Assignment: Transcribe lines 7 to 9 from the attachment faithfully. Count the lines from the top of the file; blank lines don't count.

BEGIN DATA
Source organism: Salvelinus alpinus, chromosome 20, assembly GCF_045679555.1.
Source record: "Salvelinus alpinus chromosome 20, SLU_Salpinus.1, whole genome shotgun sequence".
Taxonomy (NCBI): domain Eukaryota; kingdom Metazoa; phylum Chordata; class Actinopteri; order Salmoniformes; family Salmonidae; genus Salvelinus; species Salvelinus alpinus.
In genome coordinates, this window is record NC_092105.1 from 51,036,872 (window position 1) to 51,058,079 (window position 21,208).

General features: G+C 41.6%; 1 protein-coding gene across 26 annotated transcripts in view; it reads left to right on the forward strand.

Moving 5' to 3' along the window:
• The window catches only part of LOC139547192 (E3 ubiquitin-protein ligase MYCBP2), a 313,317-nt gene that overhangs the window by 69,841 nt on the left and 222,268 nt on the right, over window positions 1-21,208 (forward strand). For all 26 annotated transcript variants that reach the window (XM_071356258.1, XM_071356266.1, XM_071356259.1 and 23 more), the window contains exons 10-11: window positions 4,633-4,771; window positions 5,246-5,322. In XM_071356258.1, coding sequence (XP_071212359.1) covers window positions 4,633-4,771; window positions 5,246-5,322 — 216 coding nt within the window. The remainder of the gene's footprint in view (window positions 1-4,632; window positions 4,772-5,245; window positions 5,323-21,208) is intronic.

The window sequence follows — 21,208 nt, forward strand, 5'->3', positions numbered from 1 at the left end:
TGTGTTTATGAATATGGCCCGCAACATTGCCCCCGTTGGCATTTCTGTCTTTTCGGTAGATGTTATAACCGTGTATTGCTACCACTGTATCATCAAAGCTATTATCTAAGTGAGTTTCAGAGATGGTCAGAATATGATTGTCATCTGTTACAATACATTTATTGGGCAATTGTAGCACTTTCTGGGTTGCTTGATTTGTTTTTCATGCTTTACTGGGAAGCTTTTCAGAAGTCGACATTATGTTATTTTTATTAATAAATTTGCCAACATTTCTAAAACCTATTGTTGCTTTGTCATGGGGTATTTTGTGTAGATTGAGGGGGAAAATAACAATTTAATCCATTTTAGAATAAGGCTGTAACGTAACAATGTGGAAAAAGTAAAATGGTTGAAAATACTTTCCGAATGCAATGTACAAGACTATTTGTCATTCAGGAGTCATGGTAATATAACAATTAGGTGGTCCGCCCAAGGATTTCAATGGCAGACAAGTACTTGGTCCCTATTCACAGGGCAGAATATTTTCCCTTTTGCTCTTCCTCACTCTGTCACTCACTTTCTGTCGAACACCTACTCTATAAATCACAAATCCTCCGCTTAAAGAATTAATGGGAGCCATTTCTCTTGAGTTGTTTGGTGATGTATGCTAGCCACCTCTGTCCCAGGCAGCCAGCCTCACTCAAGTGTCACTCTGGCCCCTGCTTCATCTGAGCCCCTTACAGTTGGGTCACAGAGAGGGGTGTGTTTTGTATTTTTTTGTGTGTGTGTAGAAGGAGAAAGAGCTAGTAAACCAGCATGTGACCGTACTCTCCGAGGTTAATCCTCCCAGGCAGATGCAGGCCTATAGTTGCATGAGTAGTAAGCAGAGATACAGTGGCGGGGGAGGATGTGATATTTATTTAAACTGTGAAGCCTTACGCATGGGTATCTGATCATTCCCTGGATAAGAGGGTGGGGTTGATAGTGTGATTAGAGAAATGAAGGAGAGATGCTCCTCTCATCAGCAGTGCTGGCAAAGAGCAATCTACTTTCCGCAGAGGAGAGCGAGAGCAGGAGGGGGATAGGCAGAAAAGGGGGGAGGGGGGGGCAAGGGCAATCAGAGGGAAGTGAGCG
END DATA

• The window catches only part of LOC139547192 (E3 ubiquitin-protein ligase MYCBP2), a 313,317-nt gene that overhangs the window by 69,841 nt on the left and 222,268 nt on the right, over window positions 1-21,208 (forward strand). For all 26 annotated transcript variants that reach the window (XM_071356258.1, XM_071356266.1, XM_071356259.1 and 23 more), the window contains exons 10-11: window positions 4,633-4,771; window positions 5,246-5,322. In XM_071356258.1, coding sequence (XP_071212359.1) covers window positions 4,633-4,771; window positions 5,246-5,322 — 216 coding nt within the window. The remainder of the gene's footprint in view (window positions 1-4,632; window positions 4,772-5,245; window positions 5,323-21,208) is intronic.

The window sequence follows — 21,208 nt, forward strand, 5'->3', positions numbered from 1 at the left end:
TGTGTTTATGAATATGGCCCGCAACATTGCCCCCGTTGGCATTTCTGTCTTTTCGGTAGATGTTATAACCGTGTATTGCTACCACTGTATCATCAAAGCTATTATCTAAGTGAGTTTCAGAGATGGTCAGAATATGATTGTCATCTGTTACAATACATTTATTGGGCAATTGTAGCACTTTCTGGGTTGCTTGATTTGTTTTTCATGCTTTACTGGGAAGCTTTTCAGAAGTCGACATTATGTTATTTTTATTAATAAATTTGCCAACATTTCTAAAACCTATTGTTGCTTTGTCATGGGGTATTTTGTGTAGATTGAGGGGGAAAATAACAATTTAATCCATTTTAGAATAAGGCTGTAACGTAACAATGTGGAAAAAGTAAAATGGTTGAAAATACTTTCCGAATGCAATGTACAAGACTATTTGTCATTCAGGAGTCATGGTAATATAACAATTAGGTGGTCCGCCCAAGGATTTCAATGGCAGACAAGTACTTGGTCCCTATTCACAGGGCAGAATATTTTCCCTTTTGCTCTTCCTCACTCTGTCACTCACTTTCTGTCGAACACCTACTCTATAAATCACAAATCCTCCGCTTAAAGAATTAATGGGAGCCATTTCTCTTGAGTTGTTTGGTGATGTATGCTAGCCACCTCTGTCCCAGGCAGCCAGCCTCACTCAAGTGTCACTCTGGCCCCTGCTTCATCTGAGCCCCTTACAGTTGGGTCACAGAGAGGGGTGTGTTTTGTATTTTTTTGTGTGTGTGTAGAAGGAGAAAGAGCTAGTAAACCAGCATGTGACCGTACTCTCCGAGGTTAATCCTCCCAGGCAGATGCAGGCCTATAGTTGCATGAGTAGTAAGCAGAGATACAGTGGCGGGGGAGGATGTGATATTTATTTAAACTGTGAAGCCTTACGCATGGGTATCTGATCATTCCCTGGATAAGAGGGTGGGGTTGATAGTGTGATTAGAGAAATGAAGGAGAGATGCTCCTCTCATCAGCAGTGCTGGCAAAGAGCAATCTACTTTCCGCAGAGGAGAGCGAGAGCAGGAGGGGGATAGGCAGAAAAGGGGGGAGGGGGGGGCAAGGGCAATCAGAGGGAAGTGAGCG